Even though you can’t always see them, the air in your home is full of allergens.
We humans are pretty resilient, but prolonged exposure to indoor air pollution and high concentrations of allergens will eventually get the best of us. Fortunately, if you take common-sense steps, including properly monitoring and maintaining humidity and temperature, you can help reduce allergy symptoms.
Following is an overview of actions you can take to maintain comfortable and healthy indoor conditions, as well as our recommended solution for easy home environment monitoring so you can make the invisible visible, and breathe easier.
Common Sources of Indoor Air Quality Problems
Mold: Mold spores are practically everywhere. They typically aren’t bothersome in dry environments. But when moist conditions present themselves, mold can grow, reproduce and really cause allergy symptoms and reduce indoor air quality. According to the Environmental Protection Agency, Molds produce allergens (substances that can cause allergic reactions), irritants, and in some cases, potentially toxic substances (mycotoxins). Inhaling or touching mold or mold spores may cause allergic reactions in sensitive individuals. Allergic responses include hay fever-type symptoms, such as sneezing, runny nose, red eyes, and skin rash (dermatitis). Allergic reactions to mold are common. They can be immediate or delayed. Molds can also cause asthma attacks in people with asthma who are allergic to mold. In addition, mold exposure can irritate the eyes, skin, nose, throat, and lungs of both mold-allergic and non-allergic people.” Needless to say, mold is a form of indoor air pollution and not something you want to be breathing in for extended periods and on a daily basis.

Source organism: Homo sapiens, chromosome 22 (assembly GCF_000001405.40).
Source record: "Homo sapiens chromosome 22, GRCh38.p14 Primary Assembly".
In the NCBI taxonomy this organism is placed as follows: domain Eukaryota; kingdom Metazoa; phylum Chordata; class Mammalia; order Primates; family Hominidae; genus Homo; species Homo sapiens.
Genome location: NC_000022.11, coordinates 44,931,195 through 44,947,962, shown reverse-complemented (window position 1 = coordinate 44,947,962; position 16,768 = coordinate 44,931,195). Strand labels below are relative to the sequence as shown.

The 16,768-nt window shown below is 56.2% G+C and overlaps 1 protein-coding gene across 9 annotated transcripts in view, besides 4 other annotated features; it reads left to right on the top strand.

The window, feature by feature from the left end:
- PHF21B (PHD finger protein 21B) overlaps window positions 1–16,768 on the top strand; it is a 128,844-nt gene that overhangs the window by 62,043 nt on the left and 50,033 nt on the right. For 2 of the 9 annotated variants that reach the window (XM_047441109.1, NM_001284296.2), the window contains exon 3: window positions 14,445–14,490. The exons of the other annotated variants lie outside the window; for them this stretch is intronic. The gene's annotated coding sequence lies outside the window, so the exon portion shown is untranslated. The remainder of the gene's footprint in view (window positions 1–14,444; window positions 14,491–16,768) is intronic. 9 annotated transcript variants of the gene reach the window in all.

Dust Mites: These microscopic insects thrive in humid, warm environments. They also prefer to set up shop in carpet, upholstered furniture, and bedding. As gross as this sounds, digestive enzymes in their waste are a primary cause our allergic reactions.
Cockroaches: In a lot of homes, our dust particles contain cockroach saliva, droppings, and even body parts, causing allergic reactions for many.
Pollen Count: This common cause of allergies can originate from weeds, flowers, grasses, and even trees.
Pets: Fur, feathers, saliva, urine, droppings, and dander (skin flakes), can all potentially cause problems. Speaking of skin flakes, we people leave a lot of those lying around too...and skin flakes are a favorite snack of dust mites.
Dry Air: While high humidity is something to be avoided, a low humidity level can cause its share of problems too. Primarily, it can dry out your nasal passages, making you more susceptible to illness and allergies. Other issues can include cracked, itchy skin, chapped lips, a sore throat, and nose bleeds.